The motion to decline taking action on the grievance appeal passed unanimously. In the motion, trustee Gary Blizzard said the board is not taking action because the dress code is part of pending litigation.
The district is facing a lawsuit from the American Civil Liberties Union of Texas, which alleges MISD’s gender-based policies violate Title IX and the Equal Protection Clause of the U.S. Constitution, Community Impact Newspaper previously reported. On Nov. 4, the district agreed to temporarily pause enforcement of its gender-based hair policy, which states boys' hair cannot be longer than the bottom of a dress shirt collar, along with two other gender-based dress code standards, according to previous reporting.
Michael Berger Jr., whose grievance the school board heard at its meeting, said the process for trying to change the dress code has been frustrating, slow and tedious. His son, Tristan Berger, a junior at Magnolia High School, was forced to cut his hair after spending weeks in in-school suspension.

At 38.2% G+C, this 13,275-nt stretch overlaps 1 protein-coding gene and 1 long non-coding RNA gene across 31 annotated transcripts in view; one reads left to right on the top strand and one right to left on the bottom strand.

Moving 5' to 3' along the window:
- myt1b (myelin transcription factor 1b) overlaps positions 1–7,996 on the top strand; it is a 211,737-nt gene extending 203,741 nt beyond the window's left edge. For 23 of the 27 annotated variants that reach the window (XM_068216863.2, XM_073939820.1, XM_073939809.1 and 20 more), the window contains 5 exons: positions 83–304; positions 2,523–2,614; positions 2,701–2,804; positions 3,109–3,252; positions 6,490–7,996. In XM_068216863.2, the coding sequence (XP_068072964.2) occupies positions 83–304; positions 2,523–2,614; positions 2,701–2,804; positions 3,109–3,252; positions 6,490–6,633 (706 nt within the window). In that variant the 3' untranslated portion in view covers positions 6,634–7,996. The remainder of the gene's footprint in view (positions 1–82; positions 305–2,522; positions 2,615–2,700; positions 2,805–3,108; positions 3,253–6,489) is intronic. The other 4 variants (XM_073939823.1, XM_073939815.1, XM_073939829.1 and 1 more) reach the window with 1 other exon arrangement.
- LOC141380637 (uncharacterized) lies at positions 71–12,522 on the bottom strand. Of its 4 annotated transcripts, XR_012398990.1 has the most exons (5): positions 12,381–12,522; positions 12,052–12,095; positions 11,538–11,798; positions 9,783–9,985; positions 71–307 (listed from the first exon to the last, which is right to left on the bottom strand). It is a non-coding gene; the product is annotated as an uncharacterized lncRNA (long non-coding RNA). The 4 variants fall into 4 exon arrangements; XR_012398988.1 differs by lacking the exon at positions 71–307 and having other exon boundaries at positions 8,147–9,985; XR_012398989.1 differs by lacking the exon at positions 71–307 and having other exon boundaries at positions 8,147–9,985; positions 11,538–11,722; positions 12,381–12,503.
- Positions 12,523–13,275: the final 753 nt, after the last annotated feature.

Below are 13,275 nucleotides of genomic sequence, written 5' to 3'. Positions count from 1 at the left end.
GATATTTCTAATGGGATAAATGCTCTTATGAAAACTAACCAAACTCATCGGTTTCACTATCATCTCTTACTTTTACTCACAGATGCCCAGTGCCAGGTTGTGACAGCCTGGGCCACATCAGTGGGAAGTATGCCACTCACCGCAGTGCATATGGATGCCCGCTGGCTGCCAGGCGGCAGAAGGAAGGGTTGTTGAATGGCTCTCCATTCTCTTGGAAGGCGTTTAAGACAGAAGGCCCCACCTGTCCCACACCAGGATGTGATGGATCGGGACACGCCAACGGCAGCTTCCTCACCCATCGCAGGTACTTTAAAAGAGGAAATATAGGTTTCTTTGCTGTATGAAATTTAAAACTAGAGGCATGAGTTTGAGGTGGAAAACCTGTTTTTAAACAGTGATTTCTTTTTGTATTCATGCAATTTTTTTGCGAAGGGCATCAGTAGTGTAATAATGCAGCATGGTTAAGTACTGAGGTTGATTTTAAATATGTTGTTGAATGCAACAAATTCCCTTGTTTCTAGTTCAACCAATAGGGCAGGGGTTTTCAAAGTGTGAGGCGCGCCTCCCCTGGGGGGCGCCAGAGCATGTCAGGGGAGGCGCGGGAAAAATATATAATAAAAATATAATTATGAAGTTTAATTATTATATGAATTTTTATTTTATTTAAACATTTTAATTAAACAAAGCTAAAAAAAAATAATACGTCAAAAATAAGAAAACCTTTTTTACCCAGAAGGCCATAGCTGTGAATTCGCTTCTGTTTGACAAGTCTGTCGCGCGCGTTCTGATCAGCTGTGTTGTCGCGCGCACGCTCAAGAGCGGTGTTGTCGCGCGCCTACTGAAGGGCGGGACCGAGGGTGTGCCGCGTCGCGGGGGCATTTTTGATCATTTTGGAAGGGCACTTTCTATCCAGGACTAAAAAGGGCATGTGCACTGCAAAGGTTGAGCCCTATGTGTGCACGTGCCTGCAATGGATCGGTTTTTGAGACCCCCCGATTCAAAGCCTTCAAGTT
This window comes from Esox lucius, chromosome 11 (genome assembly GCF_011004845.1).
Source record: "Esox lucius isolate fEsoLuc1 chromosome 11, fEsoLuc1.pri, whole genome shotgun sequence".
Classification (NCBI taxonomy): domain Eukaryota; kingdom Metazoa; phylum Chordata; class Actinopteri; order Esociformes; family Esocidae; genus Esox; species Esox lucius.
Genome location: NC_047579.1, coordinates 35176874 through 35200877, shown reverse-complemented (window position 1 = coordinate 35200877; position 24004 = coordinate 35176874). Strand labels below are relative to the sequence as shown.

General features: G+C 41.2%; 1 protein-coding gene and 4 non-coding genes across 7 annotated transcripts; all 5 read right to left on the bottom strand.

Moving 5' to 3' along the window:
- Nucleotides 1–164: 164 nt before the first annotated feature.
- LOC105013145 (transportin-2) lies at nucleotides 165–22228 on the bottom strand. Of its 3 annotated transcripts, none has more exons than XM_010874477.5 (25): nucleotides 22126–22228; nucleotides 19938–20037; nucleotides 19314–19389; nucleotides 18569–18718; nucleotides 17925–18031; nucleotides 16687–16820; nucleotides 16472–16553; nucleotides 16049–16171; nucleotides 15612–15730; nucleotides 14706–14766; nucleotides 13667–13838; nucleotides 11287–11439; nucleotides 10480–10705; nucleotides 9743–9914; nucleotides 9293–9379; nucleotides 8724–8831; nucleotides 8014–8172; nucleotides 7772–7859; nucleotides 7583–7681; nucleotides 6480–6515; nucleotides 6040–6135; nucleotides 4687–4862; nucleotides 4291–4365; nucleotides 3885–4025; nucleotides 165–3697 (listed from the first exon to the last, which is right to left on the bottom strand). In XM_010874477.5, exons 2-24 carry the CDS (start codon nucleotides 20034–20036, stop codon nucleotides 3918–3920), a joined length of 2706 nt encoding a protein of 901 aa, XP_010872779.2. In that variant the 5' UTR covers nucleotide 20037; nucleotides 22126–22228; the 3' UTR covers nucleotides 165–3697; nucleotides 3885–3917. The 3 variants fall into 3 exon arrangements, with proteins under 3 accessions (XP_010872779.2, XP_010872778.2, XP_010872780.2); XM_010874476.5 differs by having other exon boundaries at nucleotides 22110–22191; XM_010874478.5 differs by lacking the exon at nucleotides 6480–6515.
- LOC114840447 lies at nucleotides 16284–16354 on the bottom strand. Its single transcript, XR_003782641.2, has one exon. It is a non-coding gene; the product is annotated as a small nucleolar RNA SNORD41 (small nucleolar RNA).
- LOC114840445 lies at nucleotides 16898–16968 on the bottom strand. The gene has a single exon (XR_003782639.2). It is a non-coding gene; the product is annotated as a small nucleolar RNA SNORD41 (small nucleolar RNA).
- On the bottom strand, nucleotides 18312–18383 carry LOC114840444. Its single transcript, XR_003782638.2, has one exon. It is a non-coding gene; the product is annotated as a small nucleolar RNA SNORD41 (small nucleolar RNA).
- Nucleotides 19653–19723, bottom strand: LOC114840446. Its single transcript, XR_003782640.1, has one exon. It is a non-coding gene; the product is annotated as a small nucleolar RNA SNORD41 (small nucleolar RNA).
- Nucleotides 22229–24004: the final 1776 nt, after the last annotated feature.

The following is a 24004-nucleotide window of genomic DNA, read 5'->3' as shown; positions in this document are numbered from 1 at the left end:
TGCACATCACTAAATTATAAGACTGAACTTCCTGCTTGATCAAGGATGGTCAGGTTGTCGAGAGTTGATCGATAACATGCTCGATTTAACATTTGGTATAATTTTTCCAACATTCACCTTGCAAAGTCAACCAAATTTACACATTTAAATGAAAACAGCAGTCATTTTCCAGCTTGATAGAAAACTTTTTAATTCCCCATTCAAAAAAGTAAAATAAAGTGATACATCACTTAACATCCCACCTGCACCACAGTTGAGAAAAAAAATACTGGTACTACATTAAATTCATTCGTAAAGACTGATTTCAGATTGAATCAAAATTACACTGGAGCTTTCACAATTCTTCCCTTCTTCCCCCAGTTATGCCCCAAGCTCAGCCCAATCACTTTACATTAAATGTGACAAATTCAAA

“I wish I never had to come here, and I wish I never had to do this,” Michael Berger Jr. said in an interview. “I wish [the school board] didn’t know who I was.”
Danielle Miller, mother of a nonbinary fifth grade student in the district, urged the board to permanently stop enforcement of its gender-based policies and change the dress code.
“This change cannot be temporary,” Miller said to board members during public comments Nov. 8. “This change needs to be permanent so that no child will ever have to face the harassment and bullying that these children have to endure this year by you.”
Although the school board did not take action at its Nov. 8 meeting, enforcement of the district’s gender-based policies is on hold until the end of litigation, which Brian Klosterboer, ACLU of Texas staff attorney, said he believes puts students in a better spot. Klosterboer said it is upsetting it took the district until November to place the dress code on the agenda.
“It is a little bit perplexing that they choose not to act sooner,” Klosterboer said in an interview with Community Impact Newspaper. “They heard from parents for the last three months complaining about this policy and asking them to change it. It’s sad that it took a federal lawsuit to get to [this] point.”
MISD declined to provide further comment.